LIHU‘E — Wailua resident Kim Look Lopez said on Thursday that it’s a good thing Kaua‘i has a club, the National Federation of the Blind, Kaua‘i Chapter, for blind people.
“I learned a lot about blindness,” said Lopez, who herself is starting to lose her sight because of macular degeneration. “I met a lot of people, including Richard whom I ended up marrying 12 years ago. It’s a good thing we have the club.”
Kim and her husband Richard were among the people doing sign waving on Thursday to bring awareness that October is celebrated as Blind Equality Achievement Month.
“It’s about how the white cane is a tool that helps blind people become capable of doing a lot of things we’re not aware they can do,” said Morgan Moises Lopez of the Kaua‘i Lions Club, who joined the group of about a dozen people, including Mayor Derek S.K. Kawakami and County Council Chair Mel Rapozo.
The event attracted honks of support from the busy morning traffic on Rice Street, fronting the Historic County Building.
The group was also joined by the Vocational Rehabilitation Division’s Zack Barrett and Brooke Jacintho, who made sure sign wavers had this year’s version of the monthlong observance that comes a few days ahead of White Cane Day, which falls on Oct. 15. The National Federation of the Blind has distributed more than 64,000 free white canes to blind,or visually-impaired people since 2008.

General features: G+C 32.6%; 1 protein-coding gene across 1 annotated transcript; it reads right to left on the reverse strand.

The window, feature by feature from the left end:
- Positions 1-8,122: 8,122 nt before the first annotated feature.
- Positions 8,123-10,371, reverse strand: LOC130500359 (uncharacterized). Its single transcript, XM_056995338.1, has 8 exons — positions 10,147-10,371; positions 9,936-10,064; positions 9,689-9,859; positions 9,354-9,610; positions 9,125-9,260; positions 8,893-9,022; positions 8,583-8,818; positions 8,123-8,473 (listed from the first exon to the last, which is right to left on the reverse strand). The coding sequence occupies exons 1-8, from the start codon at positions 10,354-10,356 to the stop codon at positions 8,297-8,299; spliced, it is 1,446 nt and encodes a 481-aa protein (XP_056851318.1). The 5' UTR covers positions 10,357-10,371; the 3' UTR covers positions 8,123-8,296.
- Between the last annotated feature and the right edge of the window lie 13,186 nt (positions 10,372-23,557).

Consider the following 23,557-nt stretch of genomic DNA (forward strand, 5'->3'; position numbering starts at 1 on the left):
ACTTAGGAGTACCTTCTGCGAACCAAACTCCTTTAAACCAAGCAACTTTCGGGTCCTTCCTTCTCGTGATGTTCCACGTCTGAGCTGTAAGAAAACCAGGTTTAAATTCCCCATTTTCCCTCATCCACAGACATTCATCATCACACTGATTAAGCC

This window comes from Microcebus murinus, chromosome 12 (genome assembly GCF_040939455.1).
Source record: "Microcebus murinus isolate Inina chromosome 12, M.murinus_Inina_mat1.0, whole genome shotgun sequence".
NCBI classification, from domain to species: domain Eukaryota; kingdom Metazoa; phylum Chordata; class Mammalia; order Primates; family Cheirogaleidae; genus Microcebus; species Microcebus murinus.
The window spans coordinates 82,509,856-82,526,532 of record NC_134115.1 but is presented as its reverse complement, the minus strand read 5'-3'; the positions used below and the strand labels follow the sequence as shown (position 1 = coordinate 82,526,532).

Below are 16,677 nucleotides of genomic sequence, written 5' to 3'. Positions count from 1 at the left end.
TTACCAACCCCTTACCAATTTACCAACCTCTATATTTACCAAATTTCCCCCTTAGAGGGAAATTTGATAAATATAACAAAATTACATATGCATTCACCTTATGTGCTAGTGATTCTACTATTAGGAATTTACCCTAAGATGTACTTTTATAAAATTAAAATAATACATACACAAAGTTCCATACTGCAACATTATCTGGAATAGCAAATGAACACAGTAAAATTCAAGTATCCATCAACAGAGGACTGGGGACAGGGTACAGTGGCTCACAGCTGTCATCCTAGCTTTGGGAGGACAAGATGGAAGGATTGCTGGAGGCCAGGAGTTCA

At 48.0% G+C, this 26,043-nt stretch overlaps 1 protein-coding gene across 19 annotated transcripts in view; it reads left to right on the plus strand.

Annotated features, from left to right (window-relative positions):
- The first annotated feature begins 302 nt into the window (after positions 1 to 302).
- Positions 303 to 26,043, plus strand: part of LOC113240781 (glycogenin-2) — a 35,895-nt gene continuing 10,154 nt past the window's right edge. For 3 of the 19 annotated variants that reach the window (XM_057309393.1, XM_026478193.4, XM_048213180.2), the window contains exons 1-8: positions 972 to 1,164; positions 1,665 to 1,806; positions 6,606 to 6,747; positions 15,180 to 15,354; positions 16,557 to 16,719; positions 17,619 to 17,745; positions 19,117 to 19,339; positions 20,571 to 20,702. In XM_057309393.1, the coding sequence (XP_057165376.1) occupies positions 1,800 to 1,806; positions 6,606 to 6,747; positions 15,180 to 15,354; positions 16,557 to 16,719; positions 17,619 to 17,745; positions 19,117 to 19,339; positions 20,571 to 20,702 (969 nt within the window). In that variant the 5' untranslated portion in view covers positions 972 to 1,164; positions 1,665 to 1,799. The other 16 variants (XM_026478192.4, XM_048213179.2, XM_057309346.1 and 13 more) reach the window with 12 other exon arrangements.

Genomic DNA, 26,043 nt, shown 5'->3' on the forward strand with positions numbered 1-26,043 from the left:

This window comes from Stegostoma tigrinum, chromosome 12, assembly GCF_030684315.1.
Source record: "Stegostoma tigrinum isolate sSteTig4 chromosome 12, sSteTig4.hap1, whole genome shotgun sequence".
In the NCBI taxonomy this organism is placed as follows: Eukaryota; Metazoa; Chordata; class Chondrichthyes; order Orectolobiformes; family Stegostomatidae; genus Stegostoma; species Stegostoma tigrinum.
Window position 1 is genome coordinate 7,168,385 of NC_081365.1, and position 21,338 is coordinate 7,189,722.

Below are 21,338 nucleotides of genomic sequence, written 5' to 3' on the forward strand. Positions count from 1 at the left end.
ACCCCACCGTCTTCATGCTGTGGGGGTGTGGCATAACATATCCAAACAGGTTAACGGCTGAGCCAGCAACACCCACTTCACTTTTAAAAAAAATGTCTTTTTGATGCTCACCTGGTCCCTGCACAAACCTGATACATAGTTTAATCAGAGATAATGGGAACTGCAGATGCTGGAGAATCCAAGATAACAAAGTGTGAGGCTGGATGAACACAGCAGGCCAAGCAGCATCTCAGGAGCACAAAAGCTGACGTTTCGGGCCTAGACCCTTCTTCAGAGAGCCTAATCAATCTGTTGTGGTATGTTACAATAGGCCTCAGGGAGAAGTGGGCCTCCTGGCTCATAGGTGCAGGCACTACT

The effectiveness of the white cane, coupled with caregiver help, was demonstrated by the blind participants, including the Lopez couple who were perplexed at the question, how do you deal with the chicken holes?
“I dunno,” said Richard who lost his sight from a “powder burn” during World War II. “Ask Doug Moises. He’s blind.”
Kim said despite his blindness, Richard cannot stay still.
“He’s always doing something like repairing things and doing stuff around the house,” Kim said. “You would not even know he can’t see.”
“I no can stay still,” Richard said. “I gotta keep moving.”
Source: The Garden Island